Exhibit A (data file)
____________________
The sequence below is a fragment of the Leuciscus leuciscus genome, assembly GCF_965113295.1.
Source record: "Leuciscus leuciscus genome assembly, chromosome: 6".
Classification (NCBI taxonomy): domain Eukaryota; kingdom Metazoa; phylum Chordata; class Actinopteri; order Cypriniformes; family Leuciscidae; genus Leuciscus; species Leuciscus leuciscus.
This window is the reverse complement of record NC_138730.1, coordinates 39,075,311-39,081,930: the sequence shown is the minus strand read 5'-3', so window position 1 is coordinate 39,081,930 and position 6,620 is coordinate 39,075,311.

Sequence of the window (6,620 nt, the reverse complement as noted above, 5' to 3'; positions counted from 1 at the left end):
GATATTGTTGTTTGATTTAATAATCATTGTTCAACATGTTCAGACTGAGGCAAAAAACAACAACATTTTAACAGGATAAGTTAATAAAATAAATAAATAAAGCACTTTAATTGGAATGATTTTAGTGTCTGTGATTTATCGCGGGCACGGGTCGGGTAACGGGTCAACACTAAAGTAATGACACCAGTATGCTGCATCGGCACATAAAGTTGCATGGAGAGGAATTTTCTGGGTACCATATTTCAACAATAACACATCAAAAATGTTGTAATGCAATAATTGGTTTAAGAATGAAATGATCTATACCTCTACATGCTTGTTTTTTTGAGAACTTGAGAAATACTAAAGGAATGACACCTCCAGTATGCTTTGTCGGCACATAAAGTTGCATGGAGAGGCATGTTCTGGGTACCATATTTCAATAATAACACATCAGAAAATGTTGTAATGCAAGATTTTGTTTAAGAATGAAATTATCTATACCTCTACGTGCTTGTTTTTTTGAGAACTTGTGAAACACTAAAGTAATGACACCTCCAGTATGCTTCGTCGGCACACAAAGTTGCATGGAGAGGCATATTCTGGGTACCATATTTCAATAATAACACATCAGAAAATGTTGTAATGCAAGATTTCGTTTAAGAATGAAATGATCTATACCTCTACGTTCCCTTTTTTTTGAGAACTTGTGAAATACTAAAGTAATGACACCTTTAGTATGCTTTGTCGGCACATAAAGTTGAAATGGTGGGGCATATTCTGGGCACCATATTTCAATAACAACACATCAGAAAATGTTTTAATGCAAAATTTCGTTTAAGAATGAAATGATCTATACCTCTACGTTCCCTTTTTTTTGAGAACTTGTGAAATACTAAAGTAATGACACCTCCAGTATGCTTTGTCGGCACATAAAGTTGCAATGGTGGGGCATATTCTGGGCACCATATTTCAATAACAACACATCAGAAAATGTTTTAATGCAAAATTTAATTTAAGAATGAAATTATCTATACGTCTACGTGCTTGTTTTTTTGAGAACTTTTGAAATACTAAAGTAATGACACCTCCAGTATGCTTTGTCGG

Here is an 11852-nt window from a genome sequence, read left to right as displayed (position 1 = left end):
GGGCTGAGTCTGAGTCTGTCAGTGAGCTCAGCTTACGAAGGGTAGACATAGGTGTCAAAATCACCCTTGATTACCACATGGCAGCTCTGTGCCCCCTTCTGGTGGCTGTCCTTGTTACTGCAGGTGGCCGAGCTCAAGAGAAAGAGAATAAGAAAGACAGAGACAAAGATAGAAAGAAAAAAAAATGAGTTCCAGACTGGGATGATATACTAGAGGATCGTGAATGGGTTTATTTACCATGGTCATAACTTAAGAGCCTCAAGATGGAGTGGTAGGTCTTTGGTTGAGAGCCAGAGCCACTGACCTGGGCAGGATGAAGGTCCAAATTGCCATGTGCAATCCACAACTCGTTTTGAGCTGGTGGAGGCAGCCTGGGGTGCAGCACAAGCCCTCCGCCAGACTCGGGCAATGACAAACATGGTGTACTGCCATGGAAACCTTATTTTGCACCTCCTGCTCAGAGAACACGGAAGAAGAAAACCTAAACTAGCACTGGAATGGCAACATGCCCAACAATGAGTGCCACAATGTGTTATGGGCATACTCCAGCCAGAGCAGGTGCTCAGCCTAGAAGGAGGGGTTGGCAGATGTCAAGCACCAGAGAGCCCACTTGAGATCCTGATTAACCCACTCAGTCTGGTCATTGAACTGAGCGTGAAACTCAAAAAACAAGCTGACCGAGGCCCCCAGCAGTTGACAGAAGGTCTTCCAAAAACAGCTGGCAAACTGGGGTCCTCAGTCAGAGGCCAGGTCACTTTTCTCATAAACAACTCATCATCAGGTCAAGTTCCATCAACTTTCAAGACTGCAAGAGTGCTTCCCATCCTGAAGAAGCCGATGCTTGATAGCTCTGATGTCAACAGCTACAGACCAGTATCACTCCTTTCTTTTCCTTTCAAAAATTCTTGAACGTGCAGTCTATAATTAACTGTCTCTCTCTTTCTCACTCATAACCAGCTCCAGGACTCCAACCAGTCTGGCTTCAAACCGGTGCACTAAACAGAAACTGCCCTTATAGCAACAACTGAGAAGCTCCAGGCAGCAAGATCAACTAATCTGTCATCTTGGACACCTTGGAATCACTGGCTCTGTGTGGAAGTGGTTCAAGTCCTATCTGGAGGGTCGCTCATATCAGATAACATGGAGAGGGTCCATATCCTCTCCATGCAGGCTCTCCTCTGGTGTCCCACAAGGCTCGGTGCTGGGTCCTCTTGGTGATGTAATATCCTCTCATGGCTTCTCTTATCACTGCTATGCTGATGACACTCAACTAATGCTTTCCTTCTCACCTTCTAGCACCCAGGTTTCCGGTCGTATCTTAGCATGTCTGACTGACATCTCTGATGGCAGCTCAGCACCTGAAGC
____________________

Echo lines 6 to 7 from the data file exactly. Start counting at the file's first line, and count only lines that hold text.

GATATTGTTGTTTGATTTAATAATCATTGTTCAACATGTTCAGACTGAGGCAAAAAACAACAACATTTTAACAGGATAAGTTAATAAAATAAATAAATAAAGCACTTTAATTGGAATGATTTTAGTGTCTGTGATTTATCGCGGGCACGGGTCGGGTAACGGGTCAACACTAAAGTAATGACACCAGTATGCTGCATCGGCACATAAAGTTGCATGGAGAGGAATTTTCTGGGTACCATATTTCAACAATAACACATCAAAAATGTTGTAATGCAATAATTGGTTTAAGAATGAAATGATCTATACCTCTACATGCTTGTTTTTTTGAGAACTTGAGAAATACTAAAGGAATGACACCTCCAGTATGCTTTGTCGGCACATAAAGTTGCATGGAGAGGCATGTTCTGGGTACCATATTTCAATAATAACACATCAGAAAATGTTGTAATGCAAGATTTTGTTTAAGAATGAAATTATCTATACCTCTACGTGCTTGTTTTTTTGAGAACTTGTGAAACACTAAAGTAATGACACCTCCAGTATGCTTCGTCGGCACACAAAGTTGCATGGAGAGGCATATTCTGGGTACCATATTTCAATAATAACACATCAGAAAATGTTGTAATGCAAGATTTCGTTTAAGAATGAAATGATCTATACCTCTACGTTCCCTTTTTTTTGAGAACTTGTGAAATACTAAAGTAATGACACCTTTAGTATGCTTTGTCGGCACATAAAGTTGAAATGGTGGGGCATATTCTGGGCACCATATTTCAATAACAACACATCAGAAAATGTTTTAATGCAAAATTTCGTTTAAGAATGAAATGATCTATACCTCTACGTTCCCTTTTTTTTGAGAACTTGTGAAATACTAAAGTAATGACACCTCCAGTATGCTTTGTCGGCACATAAAGTTGCAATGGTGGGGCATATTCTGGGCACCATATTTCAATAACAACACATCAGAAAATGTTTTAATGCAAAATTTAATTTAAGAATGAAATTATCTATACGTCTACGTGCTTGTTTTTTTGAGAACTTTTGAAATACTAAAGTAATGACACCTCCAGTATGCTTTGTCGG

Here is an 11852-nt window from a genome sequence, read left to right as displayed (position 1 = left end):